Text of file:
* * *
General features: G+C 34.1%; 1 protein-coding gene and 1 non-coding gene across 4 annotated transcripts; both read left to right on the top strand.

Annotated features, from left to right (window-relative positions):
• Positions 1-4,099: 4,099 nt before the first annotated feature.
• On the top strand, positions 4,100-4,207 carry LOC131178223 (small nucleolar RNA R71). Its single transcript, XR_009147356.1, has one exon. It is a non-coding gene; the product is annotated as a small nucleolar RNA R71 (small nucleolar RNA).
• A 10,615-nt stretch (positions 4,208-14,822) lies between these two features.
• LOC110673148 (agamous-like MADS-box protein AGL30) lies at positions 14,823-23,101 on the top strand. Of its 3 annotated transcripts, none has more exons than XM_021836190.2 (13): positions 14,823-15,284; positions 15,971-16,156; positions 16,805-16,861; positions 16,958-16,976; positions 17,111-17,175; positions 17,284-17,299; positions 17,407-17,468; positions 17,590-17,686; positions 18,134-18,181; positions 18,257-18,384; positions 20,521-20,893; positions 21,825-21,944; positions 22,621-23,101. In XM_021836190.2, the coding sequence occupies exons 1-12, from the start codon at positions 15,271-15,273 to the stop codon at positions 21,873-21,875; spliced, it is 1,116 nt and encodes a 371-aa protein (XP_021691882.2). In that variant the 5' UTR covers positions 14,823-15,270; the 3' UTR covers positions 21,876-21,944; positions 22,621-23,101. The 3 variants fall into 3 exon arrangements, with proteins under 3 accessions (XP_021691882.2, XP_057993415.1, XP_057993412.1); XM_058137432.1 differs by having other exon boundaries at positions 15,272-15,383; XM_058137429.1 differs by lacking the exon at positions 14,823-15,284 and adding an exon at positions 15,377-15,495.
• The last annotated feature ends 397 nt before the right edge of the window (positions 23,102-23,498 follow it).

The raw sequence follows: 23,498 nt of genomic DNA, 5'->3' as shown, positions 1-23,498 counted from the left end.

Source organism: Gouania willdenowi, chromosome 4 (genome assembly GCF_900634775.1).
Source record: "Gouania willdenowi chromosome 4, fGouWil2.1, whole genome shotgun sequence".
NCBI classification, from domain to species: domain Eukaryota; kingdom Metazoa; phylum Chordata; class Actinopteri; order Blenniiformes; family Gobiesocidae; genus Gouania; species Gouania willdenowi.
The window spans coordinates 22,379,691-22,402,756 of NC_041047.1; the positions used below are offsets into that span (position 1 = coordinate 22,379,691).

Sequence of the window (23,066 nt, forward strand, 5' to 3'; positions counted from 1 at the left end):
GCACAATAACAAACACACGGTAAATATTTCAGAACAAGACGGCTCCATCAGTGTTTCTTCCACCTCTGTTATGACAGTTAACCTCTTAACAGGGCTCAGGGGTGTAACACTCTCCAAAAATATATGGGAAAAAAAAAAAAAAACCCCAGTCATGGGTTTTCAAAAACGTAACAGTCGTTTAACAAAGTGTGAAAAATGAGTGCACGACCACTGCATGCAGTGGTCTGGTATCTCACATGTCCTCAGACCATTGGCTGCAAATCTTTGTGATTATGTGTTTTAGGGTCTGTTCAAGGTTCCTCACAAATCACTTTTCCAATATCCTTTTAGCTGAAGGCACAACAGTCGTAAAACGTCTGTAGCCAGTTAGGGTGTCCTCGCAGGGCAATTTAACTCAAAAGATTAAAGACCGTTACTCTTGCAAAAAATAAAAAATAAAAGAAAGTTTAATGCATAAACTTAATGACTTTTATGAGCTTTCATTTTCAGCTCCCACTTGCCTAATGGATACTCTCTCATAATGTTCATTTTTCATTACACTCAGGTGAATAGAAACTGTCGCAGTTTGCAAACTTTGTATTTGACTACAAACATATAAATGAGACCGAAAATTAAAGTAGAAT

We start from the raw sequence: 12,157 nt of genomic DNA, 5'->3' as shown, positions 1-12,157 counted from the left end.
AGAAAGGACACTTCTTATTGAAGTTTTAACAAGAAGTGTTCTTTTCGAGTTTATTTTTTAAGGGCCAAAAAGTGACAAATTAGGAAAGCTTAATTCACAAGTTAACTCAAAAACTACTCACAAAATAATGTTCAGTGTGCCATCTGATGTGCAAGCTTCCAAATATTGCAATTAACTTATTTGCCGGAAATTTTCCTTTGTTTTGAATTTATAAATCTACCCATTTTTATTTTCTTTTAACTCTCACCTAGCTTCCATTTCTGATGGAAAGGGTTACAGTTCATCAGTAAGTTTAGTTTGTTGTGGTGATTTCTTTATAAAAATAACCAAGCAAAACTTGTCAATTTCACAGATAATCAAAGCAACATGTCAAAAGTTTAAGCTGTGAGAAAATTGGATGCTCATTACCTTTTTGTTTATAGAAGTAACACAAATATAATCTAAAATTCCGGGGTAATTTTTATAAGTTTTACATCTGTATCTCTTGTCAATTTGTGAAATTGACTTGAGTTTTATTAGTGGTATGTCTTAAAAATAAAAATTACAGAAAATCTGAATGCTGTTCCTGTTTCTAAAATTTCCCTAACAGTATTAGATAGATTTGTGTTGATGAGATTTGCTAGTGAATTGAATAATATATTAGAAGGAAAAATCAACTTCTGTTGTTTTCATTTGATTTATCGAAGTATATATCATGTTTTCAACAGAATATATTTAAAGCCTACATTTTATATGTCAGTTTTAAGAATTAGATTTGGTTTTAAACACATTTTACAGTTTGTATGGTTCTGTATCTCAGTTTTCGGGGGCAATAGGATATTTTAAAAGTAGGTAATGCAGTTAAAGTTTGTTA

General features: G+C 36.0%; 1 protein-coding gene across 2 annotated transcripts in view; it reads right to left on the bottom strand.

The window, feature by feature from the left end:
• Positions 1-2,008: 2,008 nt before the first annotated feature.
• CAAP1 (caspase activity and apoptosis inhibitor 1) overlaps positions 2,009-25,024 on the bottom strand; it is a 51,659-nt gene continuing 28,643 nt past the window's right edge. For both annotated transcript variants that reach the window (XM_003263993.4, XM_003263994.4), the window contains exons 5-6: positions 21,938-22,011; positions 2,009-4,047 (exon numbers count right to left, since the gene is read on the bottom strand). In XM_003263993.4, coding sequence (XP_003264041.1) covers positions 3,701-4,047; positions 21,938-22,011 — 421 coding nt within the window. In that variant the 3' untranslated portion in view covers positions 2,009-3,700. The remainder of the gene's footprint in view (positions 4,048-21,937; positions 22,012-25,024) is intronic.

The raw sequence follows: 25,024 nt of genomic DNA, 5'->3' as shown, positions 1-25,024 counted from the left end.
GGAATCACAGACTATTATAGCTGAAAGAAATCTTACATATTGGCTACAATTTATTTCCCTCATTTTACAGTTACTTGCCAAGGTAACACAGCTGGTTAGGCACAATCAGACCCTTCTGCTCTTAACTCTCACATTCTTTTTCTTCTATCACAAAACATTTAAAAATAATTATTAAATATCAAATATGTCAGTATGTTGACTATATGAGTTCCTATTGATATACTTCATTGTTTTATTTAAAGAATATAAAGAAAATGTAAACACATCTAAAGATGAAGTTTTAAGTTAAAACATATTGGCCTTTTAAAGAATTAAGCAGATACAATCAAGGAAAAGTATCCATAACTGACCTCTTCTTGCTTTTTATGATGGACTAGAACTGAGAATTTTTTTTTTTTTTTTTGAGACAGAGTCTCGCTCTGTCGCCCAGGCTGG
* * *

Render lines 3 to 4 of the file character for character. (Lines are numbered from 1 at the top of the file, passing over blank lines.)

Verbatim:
• Positions 1-4,099: 4,099 nt before the first annotated feature.
• On the top strand, positions 4,100-4,207 carry LOC131178223 (small nucleolar RNA R71). Its single transcript, XR_009147356.1, has one exon. It is a non-coding gene; the product is annotated as a small nucleolar RNA R71 (small nucleolar RNA).